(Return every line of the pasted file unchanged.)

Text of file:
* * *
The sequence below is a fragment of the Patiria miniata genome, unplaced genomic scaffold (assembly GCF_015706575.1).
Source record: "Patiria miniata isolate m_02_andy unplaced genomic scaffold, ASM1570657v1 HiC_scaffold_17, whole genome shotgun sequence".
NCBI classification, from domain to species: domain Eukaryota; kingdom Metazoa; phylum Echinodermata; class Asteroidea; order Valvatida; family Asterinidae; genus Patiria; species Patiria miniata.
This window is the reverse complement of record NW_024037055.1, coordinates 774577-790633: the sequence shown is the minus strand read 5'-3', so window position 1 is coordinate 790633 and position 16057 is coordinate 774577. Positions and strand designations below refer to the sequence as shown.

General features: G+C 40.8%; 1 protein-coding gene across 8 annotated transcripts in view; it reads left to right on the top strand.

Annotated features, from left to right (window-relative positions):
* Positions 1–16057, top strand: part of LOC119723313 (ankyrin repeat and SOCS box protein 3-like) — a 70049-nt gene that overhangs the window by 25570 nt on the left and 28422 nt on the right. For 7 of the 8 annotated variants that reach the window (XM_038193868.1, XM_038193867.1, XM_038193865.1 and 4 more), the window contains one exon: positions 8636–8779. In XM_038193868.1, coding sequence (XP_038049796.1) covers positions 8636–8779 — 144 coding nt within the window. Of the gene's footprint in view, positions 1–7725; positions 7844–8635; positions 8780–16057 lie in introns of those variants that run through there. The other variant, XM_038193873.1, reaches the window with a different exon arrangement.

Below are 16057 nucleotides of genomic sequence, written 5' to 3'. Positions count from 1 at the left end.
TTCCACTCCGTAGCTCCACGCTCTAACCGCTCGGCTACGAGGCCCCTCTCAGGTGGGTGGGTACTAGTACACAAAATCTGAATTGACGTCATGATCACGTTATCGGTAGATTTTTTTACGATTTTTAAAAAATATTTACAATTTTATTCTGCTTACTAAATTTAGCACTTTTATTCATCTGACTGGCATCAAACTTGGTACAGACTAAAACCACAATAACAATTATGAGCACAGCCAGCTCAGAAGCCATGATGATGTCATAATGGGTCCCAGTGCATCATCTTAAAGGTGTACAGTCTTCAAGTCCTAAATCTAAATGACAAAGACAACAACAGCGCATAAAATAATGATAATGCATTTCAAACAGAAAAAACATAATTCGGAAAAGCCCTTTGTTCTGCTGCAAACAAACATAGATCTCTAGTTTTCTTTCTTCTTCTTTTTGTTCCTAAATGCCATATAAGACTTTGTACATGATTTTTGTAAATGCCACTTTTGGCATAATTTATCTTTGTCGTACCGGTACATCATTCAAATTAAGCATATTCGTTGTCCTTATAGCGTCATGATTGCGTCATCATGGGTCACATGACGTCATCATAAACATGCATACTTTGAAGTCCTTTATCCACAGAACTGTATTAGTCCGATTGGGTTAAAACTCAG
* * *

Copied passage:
The sequence below is a fragment of the Patiria miniata genome, unplaced genomic scaffold (assembly GCF_015706575.1).
Source record: "Patiria miniata isolate m_02_andy unplaced genomic scaffold, ASM1570657v1 HiC_scaffold_17, whole genome shotgun sequence".
NCBI classification, from domain to species: domain Eukaryota; kingdom Metazoa; phylum Echinodermata; class Asteroidea; order Valvatida; family Asterinidae; genus Patiria; species Patiria miniata.
This window is the reverse complement of record NW_024037055.1, coordinates 774577-790633: the sequence shown is the minus strand read 5'-3', so window position 1 is coordinate 790633 and position 16057 is coordinate 774577. Positions and strand designations below refer to the sequence as shown.

General features: G+C 40.8%; 1 protein-coding gene across 8 annotated transcripts in view; it reads left to right on the top strand.

Annotated features, from left to right (window-relative positions):
* Positions 1–16057, top strand: part of LOC119723313 (ankyrin repeat and SOCS box protein 3-like) — a 70049-nt gene that overhangs the window by 25570 nt on the left and 28422 nt on the right. For 7 of the 8 annotated variants that reach the window (XM_038193868.1, XM_038193867.1, XM_038193865.1 and 4 more), the window contains one exon: positions 8636–8779. In XM_038193868.1, coding sequence (XP_038049796.1) covers positions 8636–8779 — 144 coding nt within the window. Of the gene's footprint in view, positions 1–7725; positions 7844–8635; positions 8780–16057 lie in introns of those variants that run through there. The other variant, XM_038193873.1, reaches the window with a different exon arrangement.

Below are 16057 nucleotides of genomic sequence, written 5' to 3'. Positions count from 1 at the left end.
TTCCACTCCGTAGCTCCACGCTCTAACCGCTCGGCTACGAGGCCCCTCTCAGGTGGGTGGGTACTAGTACACAAAATCTGAATTGACGTCATGATCACGTTATCGGTAGATTTTTTTACGATTTTTAAAAAATATTTACAATTTTATTCTGCTTACTAAATTTAGCACTTTTATTCATCTGACTGGCATCAAACTTGGTACAGACTAAAACCACAATAACAATTATGAGCACAGCCAGCTCAGAAGCCATGATGATGTCATAATGGGTCCCAGTGCATCATCTTAAAGGTGTACAGTCTTCAAGTCCTAAATCTAAATGACAAAGACAACAACAGCGCATAAAATAATGATAATGCATTTCAAACAGAAAAAACATAATTCGGAAAAGCCCTTTGTTCTGCTGCAAACAAACATAGATCTCTAGTTTTCTTTCTTCTTCTTTTTGTTCCTAAATGCCATATAAGACTTTGTACATGATTTTTGTAAATGCCACTTTTGGCATAATTTATCTTTGTCGTACCGGTACATCATTCAAATTAAGCATATTCGTTGTCCTTATAGCGTCATGATTGCGTCATCATGGGTCACATGACGTCATCATAAACATGCATACTTTGAAGTCCTTTATCCACAGAACTGTATTAGTCCGATTGGGTTAAAACTCAG